• nidicolous •
ni-di-kê-lês • Hear it!
Part of Speech: Adjective
Meaning: 1. Remaining in the nest for some time after birth. 2. Taking up residence in the nests of other animals.
Notes: Please do not confuse today's word with ridiculous—it is so easy to mix them up. The antonym of today's Good Word is nidifugous "leaving the nest right after hatching or birth". The word for "build a nest" is nidify, and the noun from this verb is nidification.
In Play: Birds are the most obvious nidicolous creatures, but so are mammals that live underground if their young are helpless at birth. Bunnies are born blind and helpless, so they are also nidicolous. Most waterfowl are nidifugous. Ducks and geese are covered with down and may leave the nest shortly after hatching.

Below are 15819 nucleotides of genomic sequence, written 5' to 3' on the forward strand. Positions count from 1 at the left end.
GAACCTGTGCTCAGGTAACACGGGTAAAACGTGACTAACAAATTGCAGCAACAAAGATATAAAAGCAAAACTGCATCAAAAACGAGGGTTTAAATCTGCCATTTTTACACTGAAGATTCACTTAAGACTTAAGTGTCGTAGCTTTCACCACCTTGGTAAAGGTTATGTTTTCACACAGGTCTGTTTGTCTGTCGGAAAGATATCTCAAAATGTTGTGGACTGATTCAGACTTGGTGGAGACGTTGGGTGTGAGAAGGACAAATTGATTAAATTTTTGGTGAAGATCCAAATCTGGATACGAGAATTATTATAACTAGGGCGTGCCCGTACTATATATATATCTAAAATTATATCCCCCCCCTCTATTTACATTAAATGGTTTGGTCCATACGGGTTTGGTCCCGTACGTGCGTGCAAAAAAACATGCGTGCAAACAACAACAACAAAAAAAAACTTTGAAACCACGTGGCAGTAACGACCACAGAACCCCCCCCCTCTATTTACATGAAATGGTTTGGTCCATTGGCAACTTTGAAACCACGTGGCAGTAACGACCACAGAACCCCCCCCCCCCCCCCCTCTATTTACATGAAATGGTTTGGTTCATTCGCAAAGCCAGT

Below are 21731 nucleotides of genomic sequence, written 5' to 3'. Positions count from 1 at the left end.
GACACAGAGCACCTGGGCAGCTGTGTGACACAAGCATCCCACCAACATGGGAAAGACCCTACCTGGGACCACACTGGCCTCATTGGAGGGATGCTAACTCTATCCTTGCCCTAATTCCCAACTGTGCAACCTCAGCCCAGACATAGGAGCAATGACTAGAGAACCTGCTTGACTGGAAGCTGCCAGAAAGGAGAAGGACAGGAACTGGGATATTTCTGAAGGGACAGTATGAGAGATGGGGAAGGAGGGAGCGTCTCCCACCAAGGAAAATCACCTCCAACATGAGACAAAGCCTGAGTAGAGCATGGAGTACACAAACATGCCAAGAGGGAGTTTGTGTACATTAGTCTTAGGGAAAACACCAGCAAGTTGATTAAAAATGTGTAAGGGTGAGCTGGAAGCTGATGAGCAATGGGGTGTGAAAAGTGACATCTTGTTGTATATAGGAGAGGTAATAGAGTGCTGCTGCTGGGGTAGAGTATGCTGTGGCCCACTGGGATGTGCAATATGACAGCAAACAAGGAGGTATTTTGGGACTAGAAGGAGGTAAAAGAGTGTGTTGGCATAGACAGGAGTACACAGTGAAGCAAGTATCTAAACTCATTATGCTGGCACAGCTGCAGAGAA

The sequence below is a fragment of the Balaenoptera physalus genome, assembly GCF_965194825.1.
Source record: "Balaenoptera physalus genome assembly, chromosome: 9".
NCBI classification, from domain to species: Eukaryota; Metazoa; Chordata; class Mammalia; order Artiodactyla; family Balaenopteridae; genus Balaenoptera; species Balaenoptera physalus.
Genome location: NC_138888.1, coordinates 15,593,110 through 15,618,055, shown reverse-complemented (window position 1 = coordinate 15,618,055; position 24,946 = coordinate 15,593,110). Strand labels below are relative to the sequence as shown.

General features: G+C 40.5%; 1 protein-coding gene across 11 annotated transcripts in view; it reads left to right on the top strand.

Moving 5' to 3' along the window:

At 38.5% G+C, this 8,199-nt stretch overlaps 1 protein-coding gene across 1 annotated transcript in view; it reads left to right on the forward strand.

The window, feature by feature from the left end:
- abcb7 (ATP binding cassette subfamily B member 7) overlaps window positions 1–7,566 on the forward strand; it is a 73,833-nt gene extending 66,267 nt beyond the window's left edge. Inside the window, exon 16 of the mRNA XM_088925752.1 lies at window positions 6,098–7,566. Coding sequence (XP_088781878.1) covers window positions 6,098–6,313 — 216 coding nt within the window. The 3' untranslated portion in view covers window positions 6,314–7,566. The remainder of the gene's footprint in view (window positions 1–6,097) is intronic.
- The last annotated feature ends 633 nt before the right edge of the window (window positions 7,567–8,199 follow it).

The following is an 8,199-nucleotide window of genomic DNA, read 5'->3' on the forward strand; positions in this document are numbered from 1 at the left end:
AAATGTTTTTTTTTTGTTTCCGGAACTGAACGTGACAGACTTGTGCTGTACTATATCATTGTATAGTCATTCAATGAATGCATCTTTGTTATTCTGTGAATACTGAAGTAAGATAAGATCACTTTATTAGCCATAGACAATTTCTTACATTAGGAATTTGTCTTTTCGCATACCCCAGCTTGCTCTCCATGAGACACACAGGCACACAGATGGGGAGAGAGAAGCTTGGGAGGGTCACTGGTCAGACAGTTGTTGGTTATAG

Word History: Today's word is a compound adjective composed of Latin nidus "nest + col- "take care of, cultivate, inhabit" + an adjective suffix. Nidus seems to have no ancestors, though evidence of them show up in English nest and Armenian nist "situation, residence". The best theory is that nidus was once a derivation consisting of ni- "down" + sed- "sit, set" + a noun suffix. Colere seems to have come from the same word that turned up as kolo "round, wheel, cart" in the Slavic languages. If cultivation was associated with the wheel in among early Indo-Europeans, and ancient peoples cultivated the land around their homes, with a stretch of the imagination we can see a semantic connection between Slavic kolo and Latin colere. (We owe Barbara Kelly a note of gratitude for bringing this interesting pair of words to our attention.)
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